Although it’s been proven that high pH soil will not stop the spread of clubroot disease, liming has been used as a tool to curb the disease in other parts of the world. Early results from a research project underway in Alberta show raising the pH of acidic fields with lime could potentially aid in suppressing the pathogen.
“Our goal is to provide farmers with a different tool to control the disease, so what we’ve been doing is using different formulas of lime at different rates,” explains Sheau-Fang Hwang, plant pathologist with Alberta Agriculture and Forestry, in this Canola School video.
Hwang is involved in a research project that started last year, studying the effects of liming and whether it could help slow the breakdown of genetic resistance to clubroot. Year one included trials on two clubroot-infected fields with low pH of 5.7 and 6.3. (Hwang notes scientific literature indicates a pH of 7.4 or higher is less conducive for clubroot spore development.)
Presenting the preliminary findings at Canola Week in Saskatoon this winter, Hwang said they saw increased above-ground biomass, decreased disease severity and incidence, and no phytotoxic effects from applying lime in year one.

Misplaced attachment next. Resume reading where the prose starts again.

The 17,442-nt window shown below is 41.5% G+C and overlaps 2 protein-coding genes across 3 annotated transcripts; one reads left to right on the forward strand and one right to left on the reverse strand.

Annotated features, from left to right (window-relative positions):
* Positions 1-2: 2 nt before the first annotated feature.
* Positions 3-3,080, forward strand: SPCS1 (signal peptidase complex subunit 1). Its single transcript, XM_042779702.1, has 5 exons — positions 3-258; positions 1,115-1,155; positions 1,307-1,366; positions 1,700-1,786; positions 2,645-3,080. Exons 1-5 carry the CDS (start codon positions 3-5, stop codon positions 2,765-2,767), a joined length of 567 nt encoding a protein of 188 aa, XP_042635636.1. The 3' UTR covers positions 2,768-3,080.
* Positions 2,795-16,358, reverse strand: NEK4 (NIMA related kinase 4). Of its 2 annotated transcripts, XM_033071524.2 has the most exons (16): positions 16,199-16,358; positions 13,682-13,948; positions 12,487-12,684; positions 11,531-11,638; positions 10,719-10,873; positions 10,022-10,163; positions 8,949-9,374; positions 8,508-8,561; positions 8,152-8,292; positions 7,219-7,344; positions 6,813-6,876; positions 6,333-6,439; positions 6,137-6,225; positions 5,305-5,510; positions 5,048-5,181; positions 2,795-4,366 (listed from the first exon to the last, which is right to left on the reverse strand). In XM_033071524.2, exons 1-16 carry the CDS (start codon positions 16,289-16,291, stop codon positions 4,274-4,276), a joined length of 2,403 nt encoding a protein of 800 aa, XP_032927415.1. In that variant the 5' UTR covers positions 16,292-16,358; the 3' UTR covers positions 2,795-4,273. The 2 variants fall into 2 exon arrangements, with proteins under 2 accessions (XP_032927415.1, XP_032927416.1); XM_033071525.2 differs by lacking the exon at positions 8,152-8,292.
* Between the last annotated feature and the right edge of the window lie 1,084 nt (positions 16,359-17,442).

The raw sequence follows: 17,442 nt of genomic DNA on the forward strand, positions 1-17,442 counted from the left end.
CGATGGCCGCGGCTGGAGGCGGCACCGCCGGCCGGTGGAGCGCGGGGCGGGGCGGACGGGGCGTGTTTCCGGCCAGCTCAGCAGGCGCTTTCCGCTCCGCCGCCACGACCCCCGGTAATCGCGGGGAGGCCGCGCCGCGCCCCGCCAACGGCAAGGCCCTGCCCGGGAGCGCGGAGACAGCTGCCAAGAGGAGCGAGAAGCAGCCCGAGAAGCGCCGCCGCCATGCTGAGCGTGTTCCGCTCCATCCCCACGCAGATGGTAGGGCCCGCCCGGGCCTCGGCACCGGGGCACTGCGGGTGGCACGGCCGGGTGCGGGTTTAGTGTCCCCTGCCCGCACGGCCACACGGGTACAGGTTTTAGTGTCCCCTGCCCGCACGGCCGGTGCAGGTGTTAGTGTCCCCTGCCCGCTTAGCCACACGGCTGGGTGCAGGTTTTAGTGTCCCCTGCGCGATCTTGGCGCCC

“It’s just the beginning, and it gets people excited, but we really have to do some more due diligence to make a conclusion,” she says. “Overall, if you increase the pH to a neutral level, it will not encourage the spores to germinate.”
Hwang notes further research is also needed to determine how results differ depending on initial pH, initial nutrient levels (ie. calcium) and initial spore concentrations. The type of lime can also be a factor, as some products break down much quicker than others.
Further greenhouse and field research is planned for 2018.
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